The cloud cover, which is closely related to the moisture distribution and convective activity, is also examined. Figure 9 shows the zonal mean of December–February average cloud cover in both simulations and the ECMWF reanalysis. No obvious improvement in the cloudiness is observed in the midlatitudes and Tropics by this diagnosis. In the high-latitude regions (60°S to the Antarctic pole and 60°N to the Arctic pole), almost full cloud cover (97%) is predicted by the SLF. On the other hand, proper spatial variation and amount are simulated with the CSLR. The difference in cloud cover in turn affects solar and thermal radiation and thus temperature. However, both schemes show more cloud cover than the ERA. As a result, radiative heating makes a warmer temperature bias in the global troposphere by both schemes, which can be found in Figs. 8e and 8f.

Longwave and shortwave radiative heating of the model output is also displayed (Fig. 10). Just as with the temperature, the December–February average radiative heating shows the main differences appear in the Tropics and the high-latitude region near the Antarctic pole. In the Tropics, the CSLR shows stronger longwave radiative cooling in the top troposphere and weaker cooling in the lower levels (under *σ* = 0.4) than in the SLF. In the high-latitude region near the Antarctic pole, obvious weaker longwave radiative cooling in the CSLR is shown between *σ* = 0.3 and 0.6. It manifests to be a result of more cloud generation by the SLF in the polar region. In the equatorial troposphere, from *σ* = 0.4 to 0.9, a weaker radiative cooling region of the CSLR is also displayed, which may be a result of more lower stratiform clouds by the SLF. On the other hand, the CSLR shows more clouds over the upper tropical troposphere. The shortwave radiative heating, as illustrated in Figs. 10b and 10d, is found at the same location. Stronger heating over the upper tropical troposphere and weaker heating in the Antarctic troposphere (under *σ* = 0.3) are simulated by the CSLR. This reveals that the transport of water vapor can affect the thermodynamical process through convection and radiation of clouds. The CSLR scheme improves not only the tropical precipitation but the simulations concerning thermodynamical processes in the high-latitude region.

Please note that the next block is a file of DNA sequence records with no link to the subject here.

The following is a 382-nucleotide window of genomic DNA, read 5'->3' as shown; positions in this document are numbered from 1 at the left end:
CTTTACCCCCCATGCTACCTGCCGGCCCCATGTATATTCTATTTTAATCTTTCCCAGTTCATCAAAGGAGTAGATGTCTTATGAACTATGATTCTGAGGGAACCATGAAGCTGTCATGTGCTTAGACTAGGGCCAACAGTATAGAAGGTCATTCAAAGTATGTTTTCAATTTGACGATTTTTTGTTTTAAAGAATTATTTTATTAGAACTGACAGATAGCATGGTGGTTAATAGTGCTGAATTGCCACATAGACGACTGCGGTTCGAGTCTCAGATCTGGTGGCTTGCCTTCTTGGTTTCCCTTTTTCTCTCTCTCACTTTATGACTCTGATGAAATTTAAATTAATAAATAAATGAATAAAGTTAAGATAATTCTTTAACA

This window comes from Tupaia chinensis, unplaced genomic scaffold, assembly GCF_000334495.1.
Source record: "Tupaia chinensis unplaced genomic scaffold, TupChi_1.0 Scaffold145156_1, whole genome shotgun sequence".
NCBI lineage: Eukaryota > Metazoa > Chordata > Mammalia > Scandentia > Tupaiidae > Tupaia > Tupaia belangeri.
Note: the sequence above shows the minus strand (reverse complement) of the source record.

## 5. Summary

The CIP-based conservative semi-Lagrangian scheme CSLR (Xiao et al. 2002) is implemented in a spherical coordinate and used in the AFES model for tracer transports. A dimensional-splitting algorithm with divergence correction is utilized in 3D advection computation. A flux-form formulation is used in the meridional direction across the two poles to ensure the exact conservation of the advected quantity. With the polar-mixing technique, the presented scheme can get around the numerical difficulty over the polar regions and produce adequate numerical results for practical simulations.